Deception #3: Depression is a Useless Detour in the Christian Life.

God has a purpose for the depression that falls on His children. In an Old Testament passage we’re told that “an evil spirit from the Lord tormented King Saul” (1 Samuel 16:14). God had anointed David to be Saul’s replacement as king. God wanted to save Saul’s eternal soul, but He also wanted to replace him as king. So God sent David as a music therapist for Saul. “Whenever the spirit from God came upon Saul, David would take his harp and play. Then relief would come to Saul; he would feel better, and the evil spirit would leave him” (1 Samuel 16:23).

God gave Saul a problem and sent David as the solution. Saul might have done the obvious thing – thank God for David and support him! But instead Saul tried to kill David because he was jealous of him. Saul missed the opportunity his depression offered him. He rejected both his depression and David as gifts from God.

St. Paul, on the other hand, had a similar experience of evil sent from God for a good purpose. He responded the right way and received the suffering as a gift from God. Paul wrote, “There was given me a thorn in my flesh, a messenger of Satan, to torment me. Three times I pleaded with the Lord to take it away from me. But he said to me, ‘My grace is sufficient for you, for my power is made perfect in weakness.’ Therefore, I will boast all the more gladly about my weaknesses, so that Christ’s power may rest on me.. .When I am weak, then I am strong.” (2 Corinthians 12:7-10).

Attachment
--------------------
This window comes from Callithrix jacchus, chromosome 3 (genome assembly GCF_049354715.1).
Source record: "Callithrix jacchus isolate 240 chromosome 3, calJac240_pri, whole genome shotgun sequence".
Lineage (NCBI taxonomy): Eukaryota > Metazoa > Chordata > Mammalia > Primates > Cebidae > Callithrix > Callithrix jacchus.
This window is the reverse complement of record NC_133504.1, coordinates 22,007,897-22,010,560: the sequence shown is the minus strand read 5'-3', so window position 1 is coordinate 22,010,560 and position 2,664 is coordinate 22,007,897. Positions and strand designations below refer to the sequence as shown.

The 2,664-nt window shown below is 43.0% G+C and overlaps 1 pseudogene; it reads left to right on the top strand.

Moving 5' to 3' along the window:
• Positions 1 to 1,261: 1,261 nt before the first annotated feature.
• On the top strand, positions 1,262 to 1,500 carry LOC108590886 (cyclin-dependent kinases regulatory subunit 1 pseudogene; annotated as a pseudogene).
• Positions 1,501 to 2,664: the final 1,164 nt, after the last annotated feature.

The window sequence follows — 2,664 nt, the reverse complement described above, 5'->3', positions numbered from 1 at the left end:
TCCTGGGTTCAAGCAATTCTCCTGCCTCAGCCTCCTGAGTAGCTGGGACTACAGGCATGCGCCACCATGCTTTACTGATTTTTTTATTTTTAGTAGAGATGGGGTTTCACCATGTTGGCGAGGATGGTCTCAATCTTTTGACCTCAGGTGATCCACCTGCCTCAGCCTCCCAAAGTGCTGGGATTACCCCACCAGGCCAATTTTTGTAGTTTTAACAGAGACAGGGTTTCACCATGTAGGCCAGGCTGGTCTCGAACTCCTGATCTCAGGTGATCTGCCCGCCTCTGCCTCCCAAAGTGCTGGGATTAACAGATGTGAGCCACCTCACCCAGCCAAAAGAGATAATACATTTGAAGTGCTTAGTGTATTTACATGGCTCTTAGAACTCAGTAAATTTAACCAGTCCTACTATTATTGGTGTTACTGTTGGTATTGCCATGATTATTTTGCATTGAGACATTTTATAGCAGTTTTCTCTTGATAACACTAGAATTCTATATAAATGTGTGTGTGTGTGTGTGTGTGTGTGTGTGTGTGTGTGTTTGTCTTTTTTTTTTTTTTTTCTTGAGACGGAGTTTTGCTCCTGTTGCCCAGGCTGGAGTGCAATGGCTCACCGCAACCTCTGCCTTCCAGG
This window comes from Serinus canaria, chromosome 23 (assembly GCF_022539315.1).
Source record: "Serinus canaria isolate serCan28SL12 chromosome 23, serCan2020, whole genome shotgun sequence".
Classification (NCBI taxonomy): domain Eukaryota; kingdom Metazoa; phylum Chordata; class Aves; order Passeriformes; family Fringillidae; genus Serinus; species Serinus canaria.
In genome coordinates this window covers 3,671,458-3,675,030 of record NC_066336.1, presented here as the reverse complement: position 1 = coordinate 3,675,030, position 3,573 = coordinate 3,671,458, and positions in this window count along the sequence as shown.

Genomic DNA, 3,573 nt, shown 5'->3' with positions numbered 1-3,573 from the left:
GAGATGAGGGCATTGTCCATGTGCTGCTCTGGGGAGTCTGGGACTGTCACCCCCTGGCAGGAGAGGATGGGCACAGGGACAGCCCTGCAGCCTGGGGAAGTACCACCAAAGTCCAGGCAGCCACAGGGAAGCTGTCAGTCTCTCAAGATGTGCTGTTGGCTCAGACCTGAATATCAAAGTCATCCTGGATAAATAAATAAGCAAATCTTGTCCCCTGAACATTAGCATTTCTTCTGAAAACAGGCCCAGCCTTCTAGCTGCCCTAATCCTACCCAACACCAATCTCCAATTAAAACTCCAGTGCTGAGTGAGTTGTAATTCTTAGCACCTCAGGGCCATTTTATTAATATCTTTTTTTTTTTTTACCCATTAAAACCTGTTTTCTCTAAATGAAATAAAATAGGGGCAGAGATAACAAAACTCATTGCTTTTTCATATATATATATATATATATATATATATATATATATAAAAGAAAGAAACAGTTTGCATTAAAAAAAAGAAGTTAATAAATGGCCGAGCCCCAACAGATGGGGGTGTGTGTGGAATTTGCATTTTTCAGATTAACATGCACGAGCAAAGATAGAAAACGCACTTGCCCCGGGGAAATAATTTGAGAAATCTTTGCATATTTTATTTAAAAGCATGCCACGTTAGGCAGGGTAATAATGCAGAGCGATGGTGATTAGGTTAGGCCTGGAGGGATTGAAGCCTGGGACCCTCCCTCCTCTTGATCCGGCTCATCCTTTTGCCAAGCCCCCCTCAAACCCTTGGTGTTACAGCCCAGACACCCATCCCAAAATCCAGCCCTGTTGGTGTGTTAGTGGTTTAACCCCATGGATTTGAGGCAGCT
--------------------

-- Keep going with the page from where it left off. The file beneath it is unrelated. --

God presented Paul with a problem. Then He presented him with the solution, grace in Christ. Paul learned to be thankful for his weaknesses because his weaknesses made him need Christ.

Depression does that to and for you. It leaves you with nothing to hang onto, but Jesus. When you’re depressed, you can’t find anything inside to place hope in. All that exists is darkness and emptiness. You come to find your hope in something outside of you: Christ and His cross and pardon.

That’s not a detour from the Christian life. That is the Christian life, God has you right where He wants you.